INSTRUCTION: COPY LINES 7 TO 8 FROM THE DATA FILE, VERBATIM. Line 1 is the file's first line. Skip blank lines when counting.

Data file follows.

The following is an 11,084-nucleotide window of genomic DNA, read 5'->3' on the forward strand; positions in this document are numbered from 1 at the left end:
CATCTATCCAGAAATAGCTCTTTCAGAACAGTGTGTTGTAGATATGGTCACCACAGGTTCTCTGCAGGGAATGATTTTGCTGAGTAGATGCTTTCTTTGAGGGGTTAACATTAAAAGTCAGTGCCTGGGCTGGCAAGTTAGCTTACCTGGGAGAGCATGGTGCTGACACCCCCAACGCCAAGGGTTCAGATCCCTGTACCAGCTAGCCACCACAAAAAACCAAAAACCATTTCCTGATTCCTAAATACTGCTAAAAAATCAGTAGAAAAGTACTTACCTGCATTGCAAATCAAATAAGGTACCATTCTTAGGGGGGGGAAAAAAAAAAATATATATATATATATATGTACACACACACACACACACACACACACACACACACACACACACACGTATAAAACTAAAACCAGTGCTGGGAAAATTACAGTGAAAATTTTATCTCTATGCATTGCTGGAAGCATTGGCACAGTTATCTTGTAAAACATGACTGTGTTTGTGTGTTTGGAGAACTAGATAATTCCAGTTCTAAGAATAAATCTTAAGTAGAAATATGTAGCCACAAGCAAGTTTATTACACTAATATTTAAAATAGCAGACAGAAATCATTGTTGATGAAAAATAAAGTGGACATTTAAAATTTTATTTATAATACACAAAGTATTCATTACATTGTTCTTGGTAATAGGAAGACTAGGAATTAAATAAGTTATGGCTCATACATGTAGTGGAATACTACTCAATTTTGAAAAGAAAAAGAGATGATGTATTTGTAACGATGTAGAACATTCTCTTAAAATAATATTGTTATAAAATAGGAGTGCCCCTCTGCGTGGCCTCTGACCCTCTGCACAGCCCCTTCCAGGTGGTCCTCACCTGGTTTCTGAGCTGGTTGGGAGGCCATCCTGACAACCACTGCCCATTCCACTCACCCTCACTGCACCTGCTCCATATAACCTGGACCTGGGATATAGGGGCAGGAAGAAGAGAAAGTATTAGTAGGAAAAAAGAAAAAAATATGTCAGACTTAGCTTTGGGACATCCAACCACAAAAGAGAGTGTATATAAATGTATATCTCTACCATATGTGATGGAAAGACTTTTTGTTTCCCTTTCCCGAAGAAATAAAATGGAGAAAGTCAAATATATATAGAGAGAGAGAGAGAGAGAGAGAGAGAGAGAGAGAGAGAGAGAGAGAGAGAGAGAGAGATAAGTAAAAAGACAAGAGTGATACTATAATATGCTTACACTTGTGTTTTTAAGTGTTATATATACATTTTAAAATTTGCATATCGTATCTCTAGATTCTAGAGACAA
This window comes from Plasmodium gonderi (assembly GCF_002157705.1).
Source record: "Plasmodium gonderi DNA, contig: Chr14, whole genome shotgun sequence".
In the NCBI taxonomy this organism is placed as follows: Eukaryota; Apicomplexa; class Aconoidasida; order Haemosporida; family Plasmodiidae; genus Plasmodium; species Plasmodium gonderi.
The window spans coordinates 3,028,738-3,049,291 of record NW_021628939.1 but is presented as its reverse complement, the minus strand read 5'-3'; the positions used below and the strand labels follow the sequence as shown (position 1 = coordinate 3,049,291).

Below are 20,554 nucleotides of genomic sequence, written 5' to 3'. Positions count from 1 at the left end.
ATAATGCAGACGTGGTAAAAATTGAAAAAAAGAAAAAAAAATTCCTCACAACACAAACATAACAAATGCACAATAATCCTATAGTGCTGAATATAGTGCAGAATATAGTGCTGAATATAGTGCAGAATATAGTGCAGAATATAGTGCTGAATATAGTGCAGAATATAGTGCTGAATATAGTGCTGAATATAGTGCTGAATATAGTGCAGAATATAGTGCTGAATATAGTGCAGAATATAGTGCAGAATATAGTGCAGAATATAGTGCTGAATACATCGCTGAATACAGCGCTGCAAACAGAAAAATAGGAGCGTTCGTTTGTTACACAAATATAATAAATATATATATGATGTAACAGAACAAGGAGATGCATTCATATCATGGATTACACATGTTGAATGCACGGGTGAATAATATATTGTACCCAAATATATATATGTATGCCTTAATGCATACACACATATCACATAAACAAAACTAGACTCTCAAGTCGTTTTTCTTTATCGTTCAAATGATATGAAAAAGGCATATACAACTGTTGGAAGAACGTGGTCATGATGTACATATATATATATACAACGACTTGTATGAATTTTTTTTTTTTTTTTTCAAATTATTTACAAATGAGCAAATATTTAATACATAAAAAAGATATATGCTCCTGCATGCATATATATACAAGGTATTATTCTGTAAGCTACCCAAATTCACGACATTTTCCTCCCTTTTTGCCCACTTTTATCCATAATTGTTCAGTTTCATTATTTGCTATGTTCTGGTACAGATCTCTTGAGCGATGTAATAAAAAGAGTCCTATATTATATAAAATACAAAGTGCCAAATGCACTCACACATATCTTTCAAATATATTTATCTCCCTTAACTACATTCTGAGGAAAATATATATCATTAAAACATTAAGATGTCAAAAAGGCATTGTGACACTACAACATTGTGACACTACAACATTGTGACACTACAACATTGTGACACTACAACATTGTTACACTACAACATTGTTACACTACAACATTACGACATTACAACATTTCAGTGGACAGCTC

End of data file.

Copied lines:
Below are 20,554 nucleotides of genomic sequence, written 5' to 3'. Positions count from 1 at the left end.
ATAATGCAGACGTGGTAAAAATTGAAAAAAAGAAAAAAAAATTCCTCACAACACAAACATAACAAATGCACAATAATCCTATAGTGCTGAATATAGTGCAGAATATAGTGCTGAATATAGTGCAGAATATAGTGCAGAATATAGTGCTGAATATAGTGCAGAATATAGTGCTGAATATAGTGCTGAATATAGTGCTGAATATAGTGCAGAATATAGTGCTGAATATAGTGCAGAATATAGTGCAGAATATAGTGCAGAATATAGTGCTGAATACATCGCTGAATACAGCGCTGCAAACAGAAAAATAGGAGCGTTCGTTTGTTACACAAATATAATAAATATATATATGATGTAACAGAACAAGGAGATGCATTCATATCATGGATTACACATGTTGAATGCACGGGTGAATAATATATTGTACCCAAATATATATATGTATGCCTTAATGCATACACACATATCACATAAACAAAACTAGACTCTCAAGTCGTTTTTCTTTATCGTTCAAATGATATGAAAAAGGCATATACAACTGTTGGAAGAACGTGGTCATGATGTACATATATATATATACAACGACTTGTATGAATTTTTTTTTTTTTTTTTCAAATTATTTACAAATGAGCAAATATTTAATACATAAAAAAGATATATGCTCCTGCATGCATATATATACAAGGTATTATTCTGTAAGCTACCCAAATTCACGACATTTTCCTCCCTTTTTGCCCACTTTTATCCATAATTGTTCAGTTTCATTATTTGCTATGTTCTGGTACAGATCTCTTGAGCGATGTAATAAAAAGAGTCCTATATTATATAAAATACAAAGTGCCAAATGCACTCACACATATCTTTCAAATATATTTATCTCCCTTAACTACATTCTGAGGAAAATATATATCATTAAAACATTAAGATGTCAAAAAGGCATTGTGACACTACAACATTGTGACACTACAACATTGTGACACTACAACATTGTGACACTACAACATTGTTACACTACAACATTGTTACACTACAACATTACGACATTACAACATTTCAGTGGACAGCTC